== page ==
Nigeria’s Economy to Slip to Fourth Place in Africa – IMF Forecasts

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Nigeria’s economy, which was Africa’s largest in 2022, is projected to fall to fourth place in 2023 due to a series of currency devaluations, according to the International Monetary Fund’s (IMF) World Economic Outlook report. The report, as reported by Bloomberg, estimates Nigeria’s gross domestic product at $253 billion based on current prices in 2023, behind Algeria at $267 billion, Egypt at $348 billion, and South Africa at $373 billion. South Africa is expected to remain the continent’s largest economy until Egypt takes over in 2027, while Nigeria is predicted to stay in fourth place for the foreseeable future. Nigeria has faced economic challenges since President Bola Tinubu announced significant policy reforms, including the end of the subsidy regime and the devaluation of the Naira. Despite a recent rebound, the Naira is still 50% weaker against the greenback than it was before Tinubu took office after two currency devaluations. Egypt, one of the world’s most indebted countries and the IMF’s second-biggest borrower after Argentina, has also allowed its currency to float, resulting in an almost 40% plunge in the pound’s value against the dollar last month to attract investment. Unlike Nigeria’s Naira and Egypt’s pound, South Africa’s rand value is determined by financial markets and has lost about 4% of its value against the dollar this year. However, South Africa’s economy is expected to benefit from improvements to its energy supply and plans to address logistical bottlenecks.

Technical Glitches Disrupt UTME at Lagos CBT Centre

The Registrar of JAMB, Prof. Ishaq Oloyede, has urged candidates who faced technical difficulties during the 2024 UTME to remain calm and avoid panicking. He assured them that the board would reschedule the exam for those affected by the glitches. Prof. Oloyede, who spoke after monitoring the exam in Kogo-Bwari, Abuja, reported that the UTME had been mostly successful, with only one center encountering issues so far. He acknowledged that technical problems might occur in about 10% of centers due to varying levels of development across the country. The registrar emphasized the importance of not disrupting others when issues arise and noted that affected candidates would be rescheduled for later sessions, even if it means scheduling them for the following day. Prof. Oloyede also expressed his displeasure over the practice of awarding scholarships solely based on UTME performance, without considering other admission criteria.

Gunmen Kill 12 in Fresh Plateau Attack, Sparking Protests

Gunmen have launched another deadly attack on the Tilengpat Pushit community in Plateau State, killing twelve people. According to the Punch, the attacks occurred late Thursday night, adding to the string of violence in the region. The Chairman of Mangu Local Government Area confirmed the latest killings, expressing bewilderment at the targeting of women and children. Last week, gunmen killed no fewer than ten persons in Mandung-Mushu and Kopnanle villages, in the Bokkos and Mangu local government areas of the state. A community leader in Pushit, who gave his name simply as John, said authorities are investigating the attacks, and security forces have been deployed to the affected area. Meanwhile, women in Bokkos Local Government Area have taken to the streets in protests over the renewed violent attacks by gunmen in their communities. The Punch reports that the protesting women were headed to the Council headquarters to register their grievances.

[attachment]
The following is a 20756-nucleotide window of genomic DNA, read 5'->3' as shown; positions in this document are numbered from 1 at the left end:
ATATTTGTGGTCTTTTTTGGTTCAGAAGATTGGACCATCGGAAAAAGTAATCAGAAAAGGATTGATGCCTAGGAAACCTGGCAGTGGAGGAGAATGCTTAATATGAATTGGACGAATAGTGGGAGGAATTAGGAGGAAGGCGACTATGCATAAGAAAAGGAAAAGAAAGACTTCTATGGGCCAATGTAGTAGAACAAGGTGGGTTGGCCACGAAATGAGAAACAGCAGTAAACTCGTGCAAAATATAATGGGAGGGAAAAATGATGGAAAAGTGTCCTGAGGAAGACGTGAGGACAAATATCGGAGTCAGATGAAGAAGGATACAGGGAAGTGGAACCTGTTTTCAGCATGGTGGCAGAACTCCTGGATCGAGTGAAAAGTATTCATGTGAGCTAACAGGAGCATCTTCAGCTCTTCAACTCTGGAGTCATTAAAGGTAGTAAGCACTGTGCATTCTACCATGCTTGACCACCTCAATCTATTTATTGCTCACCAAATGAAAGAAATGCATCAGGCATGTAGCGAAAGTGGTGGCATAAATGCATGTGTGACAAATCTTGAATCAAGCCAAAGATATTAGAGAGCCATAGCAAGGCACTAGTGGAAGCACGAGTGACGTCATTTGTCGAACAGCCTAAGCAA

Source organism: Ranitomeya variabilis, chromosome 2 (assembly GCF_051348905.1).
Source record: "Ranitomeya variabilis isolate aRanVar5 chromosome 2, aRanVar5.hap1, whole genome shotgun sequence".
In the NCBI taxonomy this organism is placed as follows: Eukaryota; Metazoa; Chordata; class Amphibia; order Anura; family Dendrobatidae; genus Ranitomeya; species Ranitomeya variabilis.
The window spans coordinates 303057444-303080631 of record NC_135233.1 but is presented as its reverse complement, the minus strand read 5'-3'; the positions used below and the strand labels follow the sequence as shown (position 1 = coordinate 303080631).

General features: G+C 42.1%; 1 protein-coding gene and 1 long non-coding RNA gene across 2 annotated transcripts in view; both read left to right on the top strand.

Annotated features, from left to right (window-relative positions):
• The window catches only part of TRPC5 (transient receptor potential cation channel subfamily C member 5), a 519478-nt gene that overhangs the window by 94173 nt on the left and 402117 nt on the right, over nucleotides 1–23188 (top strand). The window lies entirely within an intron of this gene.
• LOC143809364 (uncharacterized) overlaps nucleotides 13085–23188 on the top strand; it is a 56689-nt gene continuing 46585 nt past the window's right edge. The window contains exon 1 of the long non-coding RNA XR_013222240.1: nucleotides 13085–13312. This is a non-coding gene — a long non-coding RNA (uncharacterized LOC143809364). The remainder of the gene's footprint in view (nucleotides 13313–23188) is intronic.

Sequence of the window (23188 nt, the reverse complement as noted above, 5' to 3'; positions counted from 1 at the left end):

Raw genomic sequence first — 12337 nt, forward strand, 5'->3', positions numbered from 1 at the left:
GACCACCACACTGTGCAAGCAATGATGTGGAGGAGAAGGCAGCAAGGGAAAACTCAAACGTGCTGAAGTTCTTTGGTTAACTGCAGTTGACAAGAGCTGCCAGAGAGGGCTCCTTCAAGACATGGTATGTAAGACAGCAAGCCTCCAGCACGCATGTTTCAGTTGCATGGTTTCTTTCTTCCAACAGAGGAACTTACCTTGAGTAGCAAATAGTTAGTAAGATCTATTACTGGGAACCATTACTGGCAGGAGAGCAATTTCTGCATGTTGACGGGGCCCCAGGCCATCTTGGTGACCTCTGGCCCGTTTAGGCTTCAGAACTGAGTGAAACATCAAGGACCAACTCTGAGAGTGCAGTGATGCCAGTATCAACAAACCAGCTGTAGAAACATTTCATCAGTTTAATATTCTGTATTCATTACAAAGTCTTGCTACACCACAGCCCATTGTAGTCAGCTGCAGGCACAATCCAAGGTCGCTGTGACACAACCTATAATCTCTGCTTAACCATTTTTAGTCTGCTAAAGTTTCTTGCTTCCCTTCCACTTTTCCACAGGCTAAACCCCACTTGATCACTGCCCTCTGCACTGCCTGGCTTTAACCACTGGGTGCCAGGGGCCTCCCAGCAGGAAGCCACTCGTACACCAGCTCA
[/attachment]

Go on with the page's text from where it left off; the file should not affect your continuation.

Kenyan Declares Three Days of National Mourning for Military Chief,11 others

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President William Ruto announced the death of Kenya’s military chief, Gen. Francis Ogolla, in a helicopter crash on Thursday, prompting a declaration of three days of national mourning. The incident occurred when a helicopter carrying 11 people, including Gen. Ogolla, crashed and caught fire in a remote area near the border with Uganda, resulting in the loss of nine lives onboard. The cause of the crash remains unclear. Gen. Ogolla, 61, was on a tour of Kenya’s troubled western region, which has experienced frequent attacks by local bandits, when the accident happened. He assumed the role of Kenya’s Chief of Defense Forces in April of the previous year, following Gen. Robert Kibochi’s retirement. Political controversy arose before his appointment, as Gen. Ogolla was accused by the country’s electoral commission chairperson of being part of a national security council delegation that attempted to manipulate the outcome of the 2022 general election against President Ruto. However, Ruto clarified that he believed Gen. Ogolla was the most qualified for the position, despite the election controversy. Gen. Ogolla had a 40-year career in Kenya’s military force. He was an alumnus of École Militaire de Paris, the National Defence College of Kenya, Egerton University, and the University of Nairobi. He is survived by his wife Aileen, two children, and a grandson.